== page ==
Posted by Mark J. Miller on August 9, 2011 12:00 PM
General Motors, already the “biggest overseas automaker in China,” launched a new brand Tuesday today designed to appeal to Chinese consumers — Baojun.
GM has had success with sales in China with its Buick and Chevrolet autos. Now, the introduction of the Baojun brand, with a slogan that translates in English to "Trustworthy Companion" across China with a "launch tour," Reuters reports, will provide direct competition for “indigenous players, such as Geely Automobile Holdings, which now dominates smaller cities and townships with affordable models.”Continue reading...
Posted by Chana Mayefsky on August 9, 2011 09:00 AM
AOL reports earnings, says brand has taken a "meaningful" step forward.
Budweiser tops beer advertising effectiveness ranking.
Channel 4 tests interactive advertising.
Comcast and DirecTV spat continues.
Disney theme parks concerns investors.
Facebook and Twitter users rally to clean up U.K. riots.
Fred Perry to release Amy Winehouse's final designs early.Continue reading...
Posted by Dale Buss on May 19, 2011 12:00 PM
China has become a crucial growth market to General Motors, and its sales there are skyrocketing. But the company’s increasing dependence on the still-Communist-ruled state for new sales can create some discomfiting moments.
One of them will come on June 15, when a new “documentary” whose English title translates to The Birth of a Party, will premiere in China – with sponsorship by GM China, which is GM’s Shanghai-based automotive joint venture.
China may have become a bare-knuckled capitalist giant, but the Communist Party in charge believed it was time to produce a propaganda film celebrating the 90th anniversary of the nation’s rebirth as a socialist political entity.
Now, it’s one thing for GM to have accepted a bailout from the U.S. government. But it’s quite another thing to put its significant brand imprimatur in any way on the glorious revolution that yielded, among other things, the atrocities of the Chinese Cultural Revolution.Continue reading...
Posted by Shirley Brady on November 23, 2010 09:00 AM
Apple announces Black Friday sale.
BP's $2 billion Gulf compensation fund fails to quell critics.
Citi launches "financial capability" site to educate consumers.
Coty is buying Philosophy, one of of Oprah's "Ultimate Favorite Things" brands.
Disney's video games chief steps down.
Gawker forced to remove Sarah Palin book excerpts.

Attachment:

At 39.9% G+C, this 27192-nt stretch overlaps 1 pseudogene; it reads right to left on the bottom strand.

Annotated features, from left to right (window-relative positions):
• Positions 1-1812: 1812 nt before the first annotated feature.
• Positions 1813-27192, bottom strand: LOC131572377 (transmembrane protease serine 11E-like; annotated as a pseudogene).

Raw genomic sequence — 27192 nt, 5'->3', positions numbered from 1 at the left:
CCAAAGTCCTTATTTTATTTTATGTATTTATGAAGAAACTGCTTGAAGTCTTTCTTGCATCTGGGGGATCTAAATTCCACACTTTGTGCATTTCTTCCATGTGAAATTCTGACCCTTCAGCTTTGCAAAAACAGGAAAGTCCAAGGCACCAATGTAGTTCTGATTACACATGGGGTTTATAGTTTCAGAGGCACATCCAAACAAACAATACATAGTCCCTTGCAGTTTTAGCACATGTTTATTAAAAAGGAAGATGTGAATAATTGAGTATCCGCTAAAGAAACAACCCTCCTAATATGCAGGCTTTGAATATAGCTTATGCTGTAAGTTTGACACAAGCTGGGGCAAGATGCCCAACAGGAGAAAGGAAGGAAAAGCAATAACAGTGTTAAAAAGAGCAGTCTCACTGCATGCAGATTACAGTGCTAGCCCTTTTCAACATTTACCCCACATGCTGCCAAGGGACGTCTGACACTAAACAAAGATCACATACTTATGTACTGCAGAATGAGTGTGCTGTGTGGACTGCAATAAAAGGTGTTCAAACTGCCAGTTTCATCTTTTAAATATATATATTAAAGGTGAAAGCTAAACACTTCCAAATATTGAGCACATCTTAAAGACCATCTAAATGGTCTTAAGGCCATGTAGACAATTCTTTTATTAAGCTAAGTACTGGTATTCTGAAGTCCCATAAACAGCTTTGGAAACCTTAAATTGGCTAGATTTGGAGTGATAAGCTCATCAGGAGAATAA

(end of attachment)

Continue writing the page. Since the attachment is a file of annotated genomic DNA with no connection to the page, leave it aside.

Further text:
GM plans 100-dealer network for Baojun in China.Continue reading...
Posted by Dale Buss on November 22, 2010 09:00 AM
Allstate targets college-football road-trippers online.
Boston Market upgrades image.
Conan ratings level off but stay solid.
Dell refocuses brand, stops chasing Apple.
Delta flights suffer mishaps over weekend.
Fox moves American Idol to Wednesday-Thursday slots.
Gap launches in Italy.
GE and IBM lead green social-media efforts.
GM unveils Baojun brand in China.Continue reading...
Posted by Barry Silverstein on August 25, 2010 10:00 AM
Brandchannel readers have seen China mentioned numerous times of late. The reason: China's robust economy hasn't slowed. Even in the face of a global recession, retail sales grew more than 15% in 2009, according to official Chinese statistics. Consumers in what is now the world's second biggest economy are hungry for quality goods, and that makes the Asian giant a hotbed of brand activity.
Just in the last month, we've reported on Levi's new brand in China (dENiZEN), Merck's joint venture to market vaccines in China, Pabst beer's upmarket offering in China, GM's new Chinese car brand (Baojun), the launch of a new Hermes brand (Shang Xia), and Burberry's Chinese growth strategy.
With all of this activity, you have to wonder whether Chinese consumers are becoming, well, a little jaded. Indeed, the UK's Telegraph reports that, despite the frenetic retail activity, "the underlying hard data shows that margins are being increasingly squeezed by rising costs and intensified competition."
Of even greater concern, perhaps, is the fact that "shoppers are simply no longer wowed by any new launch."Continue reading...
Posted by Barry Silverstein on July 28, 2010 01:00 PM
When GM announced it would first sell and then discontinue Saab, it was just another moniker like Hummer, Pontiac, and Saturn that was to be tossed onto the brand scrap heap. But somehow, Saab survived where the others didn't. The brand is now staging a comeback, but is it too little, too late?Continue reading...
start your engines
Posted by Barry Silverstein on July 21, 2010 12:30 PM
You remember GM, don't you? The U.S. automaker that declared bankruptcy and killed off beloved brands like Pontiac and breakthrough brands like Saturn in America?
Well today GM is a very different company — and it seems to be pinning its hopes for growth in markets other than the United States.
GM, in a joint venture with Chinese partners SAIC and Wuling Motors, has announced the launch of a new Chinese car brand, Baojun (the Chinese word for "treasured horse"). We're sensing a trend here — GM's move also follows Hermès' announcement that it's launching a distinct brand, called Shang Xia, for China.Continue reading...